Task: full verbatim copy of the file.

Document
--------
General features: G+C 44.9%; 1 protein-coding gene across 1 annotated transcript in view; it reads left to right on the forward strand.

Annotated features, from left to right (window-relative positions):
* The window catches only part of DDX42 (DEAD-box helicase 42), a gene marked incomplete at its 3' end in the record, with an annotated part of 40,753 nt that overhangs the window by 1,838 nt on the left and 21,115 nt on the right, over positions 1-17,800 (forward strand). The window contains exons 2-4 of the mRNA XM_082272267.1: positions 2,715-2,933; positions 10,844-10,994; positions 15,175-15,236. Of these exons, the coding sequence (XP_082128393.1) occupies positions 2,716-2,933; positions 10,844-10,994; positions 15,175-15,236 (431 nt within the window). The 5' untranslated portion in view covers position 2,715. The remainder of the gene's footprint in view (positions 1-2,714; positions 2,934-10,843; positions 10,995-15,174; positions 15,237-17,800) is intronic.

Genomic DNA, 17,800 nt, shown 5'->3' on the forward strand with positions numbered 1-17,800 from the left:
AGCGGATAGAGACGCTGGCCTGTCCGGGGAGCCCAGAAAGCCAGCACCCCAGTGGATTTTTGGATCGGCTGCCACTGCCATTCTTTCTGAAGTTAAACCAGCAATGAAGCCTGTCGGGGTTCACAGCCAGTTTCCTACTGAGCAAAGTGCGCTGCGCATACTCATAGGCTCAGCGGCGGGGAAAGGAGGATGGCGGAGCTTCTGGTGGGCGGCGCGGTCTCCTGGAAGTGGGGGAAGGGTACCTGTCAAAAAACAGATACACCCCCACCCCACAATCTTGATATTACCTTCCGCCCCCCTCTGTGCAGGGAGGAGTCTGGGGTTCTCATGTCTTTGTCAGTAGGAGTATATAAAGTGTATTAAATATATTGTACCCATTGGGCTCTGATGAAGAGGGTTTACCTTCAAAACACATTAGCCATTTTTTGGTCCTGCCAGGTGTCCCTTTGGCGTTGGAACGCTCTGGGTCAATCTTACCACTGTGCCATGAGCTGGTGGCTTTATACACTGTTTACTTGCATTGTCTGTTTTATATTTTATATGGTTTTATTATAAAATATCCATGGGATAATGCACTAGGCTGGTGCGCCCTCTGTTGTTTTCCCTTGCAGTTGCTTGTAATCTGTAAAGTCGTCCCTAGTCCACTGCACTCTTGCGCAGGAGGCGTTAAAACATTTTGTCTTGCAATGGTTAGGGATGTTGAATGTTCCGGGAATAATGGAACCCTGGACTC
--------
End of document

General features: G+C 44.9%; 1 protein-coding gene across 1 annotated transcript in view; it reads left to right on the forward strand.

Annotated features, from left to right (window-relative positions):
* The window catches only part of DDX42 (DEAD-box helicase 42), a gene marked incomplete at its 3' end in the record, with an annotated part of 40,753 nt that overhangs the window by 1,838 nt on the left and 21,115 nt on the right, over positions 1-17,800 (forward strand). The window contains exons 2-4 of the mRNA XM_082272267.1: positions 2,715-2,933; positions 10,844-10,994; positions 15,175-15,236. Of these exons, the coding sequence (XP_082128393.1) occupies positions 2,716-2,933; positions 10,844-10,994; positions 15,175-15,236 (431 nt within the window). The 5' untranslated portion in view covers position 2,715. The remainder of the gene's footprint in view (positions 1-2,714; positions 2,934-10,843; positions 10,995-15,174; positions 15,237-17,800) is intronic.

Genomic DNA, 17,800 nt, shown 5'->3' on the forward strand with positions numbered 1-17,800 from the left:
AGCGGATAGAGACGCTGGCCTGTCCGGGGAGCCCAGAAAGCCAGCACCCCAGTGGATTTTTGGATCGGCTGCCACTGCCATTCTTTCTGAAGTTAAACCAGCAATGAAGCCTGTCGGGGTTCACAGCCAGTTTCCTACTGAGCAAAGTGCGCTGCGCATACTCATAGGCTCAGCGGCGGGGAAAGGAGGATGGCGGAGCTTCTGGTGGGCGGCGCGGTCTCCTGGAAGTGGGGGAAGGGTACCTGTCAAAAAACAGATACACCCCCACCCCACAATCTTGATATTACCTTCCGCCCCCCTCTGTGCAGGGAGGAGTCTGGGGTTCTCATGTCTTTGTCAGTAGGAGTATATAAAGTGTATTAAATATATTGTACCCATTGGGCTCTGATGAAGAGGGTTTACCTTCAAAACACATTAGCCATTTTTTGGTCCTGCCAGGTGTCCCTTTGGCGTTGGAACGCTCTGGGTCAATCTTACCACTGTGCCATGAGCTGGTGGCTTTATACACTGTTTACTTGCATTGTCTGTTTTATATTTTATATGGTTTTATTATAAAATATCCATGGGATAATGCACTAGGCTGGTGCGCCCTCTGTTGTTTTCCCTTGCAGTTGCTTGTAATCTGTAAAGTCGTCCCTAGTCCACTGCACTCTTGCGCAGGAGGCGTTAAAACATTTTGTCTTGCAATGGTTAGGGATGTTGAATGTTCCGGGAATAATGGAACCCTGGACTC